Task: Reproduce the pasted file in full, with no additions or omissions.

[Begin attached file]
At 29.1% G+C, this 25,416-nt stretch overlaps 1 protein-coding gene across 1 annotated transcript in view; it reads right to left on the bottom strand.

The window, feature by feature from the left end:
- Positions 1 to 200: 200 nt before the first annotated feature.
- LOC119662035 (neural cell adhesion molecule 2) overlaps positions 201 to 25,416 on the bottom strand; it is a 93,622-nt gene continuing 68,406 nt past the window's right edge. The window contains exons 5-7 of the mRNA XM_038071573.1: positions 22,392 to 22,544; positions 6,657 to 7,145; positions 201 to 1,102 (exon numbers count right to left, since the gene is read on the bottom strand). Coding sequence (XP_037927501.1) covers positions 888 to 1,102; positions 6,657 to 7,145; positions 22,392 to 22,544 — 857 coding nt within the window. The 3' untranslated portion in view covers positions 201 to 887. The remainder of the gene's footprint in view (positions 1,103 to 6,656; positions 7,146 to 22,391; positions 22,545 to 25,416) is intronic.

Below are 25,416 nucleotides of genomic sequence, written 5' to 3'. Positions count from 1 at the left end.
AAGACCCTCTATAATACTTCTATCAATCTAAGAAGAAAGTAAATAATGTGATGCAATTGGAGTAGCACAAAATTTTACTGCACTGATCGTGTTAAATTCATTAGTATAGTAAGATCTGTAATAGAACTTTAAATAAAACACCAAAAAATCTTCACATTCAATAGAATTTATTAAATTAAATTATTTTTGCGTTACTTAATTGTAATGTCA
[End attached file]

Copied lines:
At 29.1% G+C, this 25,416-nt stretch overlaps 1 protein-coding gene across 1 annotated transcript in view; it reads right to left on the bottom strand.

The window, feature by feature from the left end:
- Positions 1 to 200: 200 nt before the first annotated feature.
- LOC119662035 (neural cell adhesion molecule 2) overlaps positions 201 to 25,416 on the bottom strand; it is a 93,622-nt gene continuing 68,406 nt past the window's right edge. The window contains exons 5-7 of the mRNA XM_038071573.1: positions 22,392 to 22,544; positions 6,657 to 7,145; positions 201 to 1,102 (exon numbers count right to left, since the gene is read on the bottom strand). Coding sequence (XP_037927501.1) covers positions 888 to 1,102; positions 6,657 to 7,145; positions 22,392 to 22,544 — 857 coding nt within the window. The 3' untranslated portion in view covers positions 201 to 887. The remainder of the gene's footprint in view (positions 1,103 to 6,656; positions 7,146 to 22,391; positions 22,545 to 25,416) is intronic.

Below are 25,416 nucleotides of genomic sequence, written 5' to 3'. Positions count from 1 at the left end.
AAGACCCTCTATAATACTTCTATCAATCTAAGAAGAAAGTAAATAATGTGATGCAATTGGAGTAGCACAAAATTTTACTGCACTGATCGTGTTAAATTCATTAGTATAGTAAGATCTGTAATAGAACTTTAAATAAAACACCAAAAAATCTTCACATTCAATAGAATTTATTAAATTAAATTATTTTTGCGTTACTTAATTGTAATGTCA